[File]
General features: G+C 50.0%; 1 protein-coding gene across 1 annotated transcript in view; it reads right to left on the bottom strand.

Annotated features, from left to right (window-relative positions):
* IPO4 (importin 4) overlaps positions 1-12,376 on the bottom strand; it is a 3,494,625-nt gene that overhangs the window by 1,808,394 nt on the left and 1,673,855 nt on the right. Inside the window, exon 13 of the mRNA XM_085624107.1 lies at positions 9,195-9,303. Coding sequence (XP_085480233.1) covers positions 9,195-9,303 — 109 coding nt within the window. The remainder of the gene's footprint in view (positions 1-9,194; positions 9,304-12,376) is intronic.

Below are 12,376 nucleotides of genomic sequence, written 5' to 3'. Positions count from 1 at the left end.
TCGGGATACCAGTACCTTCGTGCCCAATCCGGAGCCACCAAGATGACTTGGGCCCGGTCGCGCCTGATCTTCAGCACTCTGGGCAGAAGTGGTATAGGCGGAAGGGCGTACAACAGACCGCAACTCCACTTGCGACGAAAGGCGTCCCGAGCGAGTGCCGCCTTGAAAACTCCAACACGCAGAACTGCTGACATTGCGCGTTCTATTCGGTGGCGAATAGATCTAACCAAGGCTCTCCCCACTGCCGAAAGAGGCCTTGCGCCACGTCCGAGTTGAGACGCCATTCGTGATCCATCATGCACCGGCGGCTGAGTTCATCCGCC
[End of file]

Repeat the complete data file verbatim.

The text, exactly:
General features: G+C 50.0%; 1 protein-coding gene across 1 annotated transcript in view; it reads right to left on the bottom strand.

Annotated features, from left to right (window-relative positions):
* IPO4 (importin 4) overlaps positions 1-12,376 on the bottom strand; it is a 3,494,625-nt gene that overhangs the window by 1,808,394 nt on the left and 1,673,855 nt on the right. Inside the window, exon 13 of the mRNA XM_085624107.1 lies at positions 9,195-9,303. Coding sequence (XP_085480233.1) covers positions 9,195-9,303 — 109 coding nt within the window. The remainder of the gene's footprint in view (positions 1-9,194; positions 9,304-12,376) is intronic.

Below are 12,376 nucleotides of genomic sequence, written 5' to 3'. Positions count from 1 at the left end.
TCGGGATACCAGTACCTTCGTGCCCAATCCGGAGCCACCAAGATGACTTGGGCCCGGTCGCGCCTGATCTTCAGCACTCTGGGCAGAAGTGGTATAGGCGGAAGGGCGTACAACAGACCGCAACTCCACTTGCGACGAAAGGCGTCCCGAGCGAGTGCCGCCTTGAAAACTCCAACACGCAGAACTGCTGACATTGCGCGTTCTATTCGGTGGCGAATAGATCTAACCAAGGCTCTCCCCACTGCCGAAAGAGGCCTTGCGCCACGTCCGAGTTGAGACGCCATTCGTGATCCATCATGCACCGGCGGCTGAGTTCATCCGCC